Cut the Cable: US Pay TV Industry Faces Record Number of Cancellations

August 10, 2011Sectorby EW News Desk Team


American consumers are cancelling or forgoing their cable and satellite TV subscriptions in record numbers, as fears continue to mount over the nation’s economic situation.

In a study conducted by the Associated Press, eight of the nine largest subscription-TV providers in the US lost 195,700 subscribers during the April-to-June quarter of 2011.

According to Sanford Bernstein analyst Craig Moffett, the total subscription losses for the entire subscription-TV industry, including the untallied cable companies, is likely to be around 380,000 subscribers. Putting it into perspective, that would mean that nearly one in every 300 US households cancelled their subscriptions during a 3-month period. Ian Olgeirson at SNL Kagan places the number even higher, estimating it to be around 425,000 to 450,000 cancellations.

The US subscription-TV industry first showed a small net loss of subscribers a year ago. However, the number has risen exponentially this year with a weakened economic climate. According to AP, the chief cause for the rise in cancellations this year “appears to be persistently high unemployment and a housing market that has many people living with their parents, reducing the need for a separate cable bill.”

Many viewers have also turned to Internet video broadcasts, which can be significantly cheaper and more targeted towards their individual tastes.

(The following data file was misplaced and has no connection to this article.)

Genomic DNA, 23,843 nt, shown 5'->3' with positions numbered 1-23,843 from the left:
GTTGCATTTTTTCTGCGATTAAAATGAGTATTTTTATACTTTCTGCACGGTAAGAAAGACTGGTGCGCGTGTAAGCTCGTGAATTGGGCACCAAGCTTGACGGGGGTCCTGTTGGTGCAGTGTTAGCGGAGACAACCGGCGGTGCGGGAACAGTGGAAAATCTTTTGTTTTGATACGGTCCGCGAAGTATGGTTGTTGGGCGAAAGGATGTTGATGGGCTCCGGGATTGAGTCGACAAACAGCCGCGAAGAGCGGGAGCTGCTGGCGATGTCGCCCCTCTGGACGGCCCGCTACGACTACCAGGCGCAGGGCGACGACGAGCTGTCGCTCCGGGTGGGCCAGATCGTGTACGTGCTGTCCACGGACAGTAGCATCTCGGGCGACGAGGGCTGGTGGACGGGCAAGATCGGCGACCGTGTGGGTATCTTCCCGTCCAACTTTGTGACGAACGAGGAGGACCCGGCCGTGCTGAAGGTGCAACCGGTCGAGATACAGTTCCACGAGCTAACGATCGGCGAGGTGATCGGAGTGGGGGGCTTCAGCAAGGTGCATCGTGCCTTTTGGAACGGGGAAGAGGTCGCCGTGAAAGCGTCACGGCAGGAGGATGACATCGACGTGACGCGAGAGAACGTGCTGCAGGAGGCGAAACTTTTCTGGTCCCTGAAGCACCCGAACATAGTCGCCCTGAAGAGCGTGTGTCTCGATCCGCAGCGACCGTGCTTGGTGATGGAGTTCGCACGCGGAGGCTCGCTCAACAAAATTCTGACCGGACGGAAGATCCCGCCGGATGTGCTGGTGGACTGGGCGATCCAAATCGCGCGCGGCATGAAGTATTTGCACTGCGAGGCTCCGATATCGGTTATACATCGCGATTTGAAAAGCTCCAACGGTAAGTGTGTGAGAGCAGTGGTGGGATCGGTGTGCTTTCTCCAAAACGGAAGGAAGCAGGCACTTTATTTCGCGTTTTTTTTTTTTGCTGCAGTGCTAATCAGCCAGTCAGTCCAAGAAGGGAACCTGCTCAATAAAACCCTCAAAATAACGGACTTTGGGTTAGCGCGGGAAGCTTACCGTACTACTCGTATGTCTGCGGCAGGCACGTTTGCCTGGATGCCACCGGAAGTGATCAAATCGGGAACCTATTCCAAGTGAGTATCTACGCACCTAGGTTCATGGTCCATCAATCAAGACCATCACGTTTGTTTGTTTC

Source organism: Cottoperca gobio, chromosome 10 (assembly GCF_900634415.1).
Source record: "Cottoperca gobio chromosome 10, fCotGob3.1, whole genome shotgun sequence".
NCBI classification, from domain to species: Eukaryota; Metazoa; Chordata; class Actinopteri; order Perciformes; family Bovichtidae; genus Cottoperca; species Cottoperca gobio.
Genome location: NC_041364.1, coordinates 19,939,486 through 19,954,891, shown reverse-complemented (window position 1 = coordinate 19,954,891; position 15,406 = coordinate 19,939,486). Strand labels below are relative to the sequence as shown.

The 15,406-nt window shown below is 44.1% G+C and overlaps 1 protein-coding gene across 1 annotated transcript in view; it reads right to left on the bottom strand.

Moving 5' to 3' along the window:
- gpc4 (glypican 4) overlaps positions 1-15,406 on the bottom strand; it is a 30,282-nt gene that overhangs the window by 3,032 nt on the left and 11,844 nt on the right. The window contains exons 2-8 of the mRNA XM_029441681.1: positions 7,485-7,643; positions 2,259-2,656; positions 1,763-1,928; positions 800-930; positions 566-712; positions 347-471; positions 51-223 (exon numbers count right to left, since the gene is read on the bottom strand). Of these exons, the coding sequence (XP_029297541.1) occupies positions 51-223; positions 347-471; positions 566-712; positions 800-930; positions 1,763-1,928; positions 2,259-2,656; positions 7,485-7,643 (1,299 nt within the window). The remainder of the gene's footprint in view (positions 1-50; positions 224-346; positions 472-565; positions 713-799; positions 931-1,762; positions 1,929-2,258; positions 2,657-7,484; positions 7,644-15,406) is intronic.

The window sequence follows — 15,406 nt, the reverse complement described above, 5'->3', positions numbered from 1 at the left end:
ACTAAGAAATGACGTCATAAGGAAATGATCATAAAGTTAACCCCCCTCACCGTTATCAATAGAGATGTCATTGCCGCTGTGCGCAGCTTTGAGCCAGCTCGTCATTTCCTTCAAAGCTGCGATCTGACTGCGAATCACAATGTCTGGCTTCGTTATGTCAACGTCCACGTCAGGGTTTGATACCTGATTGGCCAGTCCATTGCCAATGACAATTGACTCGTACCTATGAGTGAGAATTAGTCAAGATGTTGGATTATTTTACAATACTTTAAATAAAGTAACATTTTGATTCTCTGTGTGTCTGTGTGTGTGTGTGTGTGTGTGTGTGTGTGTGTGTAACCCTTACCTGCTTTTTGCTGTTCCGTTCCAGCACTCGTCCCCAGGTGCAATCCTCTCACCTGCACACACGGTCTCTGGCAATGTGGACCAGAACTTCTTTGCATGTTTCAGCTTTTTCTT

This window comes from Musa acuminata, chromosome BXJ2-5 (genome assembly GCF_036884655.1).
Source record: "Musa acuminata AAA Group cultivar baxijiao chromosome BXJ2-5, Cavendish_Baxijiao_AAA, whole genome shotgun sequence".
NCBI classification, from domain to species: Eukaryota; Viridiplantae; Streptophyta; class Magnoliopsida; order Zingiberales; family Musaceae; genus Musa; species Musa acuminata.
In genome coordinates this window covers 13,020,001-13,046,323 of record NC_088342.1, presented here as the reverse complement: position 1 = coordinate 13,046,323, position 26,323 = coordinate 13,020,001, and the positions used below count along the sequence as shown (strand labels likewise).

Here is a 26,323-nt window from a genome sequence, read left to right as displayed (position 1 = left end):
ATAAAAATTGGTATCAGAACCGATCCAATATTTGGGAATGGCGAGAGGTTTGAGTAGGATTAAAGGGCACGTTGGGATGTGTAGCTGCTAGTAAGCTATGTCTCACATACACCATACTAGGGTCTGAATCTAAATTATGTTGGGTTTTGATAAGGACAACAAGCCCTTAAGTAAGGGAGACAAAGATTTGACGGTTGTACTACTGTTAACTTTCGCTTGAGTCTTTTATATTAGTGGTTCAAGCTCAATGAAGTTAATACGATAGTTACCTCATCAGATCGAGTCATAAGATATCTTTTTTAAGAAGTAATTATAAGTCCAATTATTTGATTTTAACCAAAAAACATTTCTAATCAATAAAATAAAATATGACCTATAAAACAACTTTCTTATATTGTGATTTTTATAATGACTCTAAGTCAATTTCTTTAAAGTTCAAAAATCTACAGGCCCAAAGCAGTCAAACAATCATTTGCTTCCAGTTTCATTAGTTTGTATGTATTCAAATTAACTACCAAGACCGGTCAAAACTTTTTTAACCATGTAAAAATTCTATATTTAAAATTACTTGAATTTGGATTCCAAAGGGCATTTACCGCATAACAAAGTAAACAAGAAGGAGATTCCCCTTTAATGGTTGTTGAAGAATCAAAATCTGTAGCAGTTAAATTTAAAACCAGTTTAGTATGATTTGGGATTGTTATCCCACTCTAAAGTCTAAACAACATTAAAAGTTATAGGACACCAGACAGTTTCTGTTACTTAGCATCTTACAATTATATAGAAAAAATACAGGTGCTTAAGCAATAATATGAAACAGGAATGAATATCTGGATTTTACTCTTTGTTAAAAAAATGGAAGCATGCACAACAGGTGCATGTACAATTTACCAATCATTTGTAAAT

Video-streaming sites like and for example, run many popular TV shows for free, sometimes the day after they air on television.

A report by The Nielsen Company in June also found that Americans who watch more online videos tend to spend less time on their television sets. The ratings agency said it started noticing that a segment of consumers were starting to make a trade-off between online video and regular TV since last fall. The activity was more pronounced among people ages 18-34.

However, some cable companies are sceptical on the effect of the Internet on its subscribers. Glenn Britt, CEO of Time Warner Cable Inc., told AP that the effect of Internet video on the number of cable subscribers was "very, very modest.”

Others such as the Fox Broadcasting Company have started to charge online consumers more for immediate content. Fox is delaying reruns on Hulu by a week unless the viewer pays a $8-a-month subscription for Hulu Plus or subscribes to Dish's satellite TV service.

But, the truth is that the rising cost of cable or satellite TV simply does not go hand in hand with the economic realities of American households.

"Rising prices for pay TV, coupled with growing availability of lower cost alternatives, add to a toxic mix at a time when disposable income isn't growing," said Moffett.

Read the Full Report from the Associated Press

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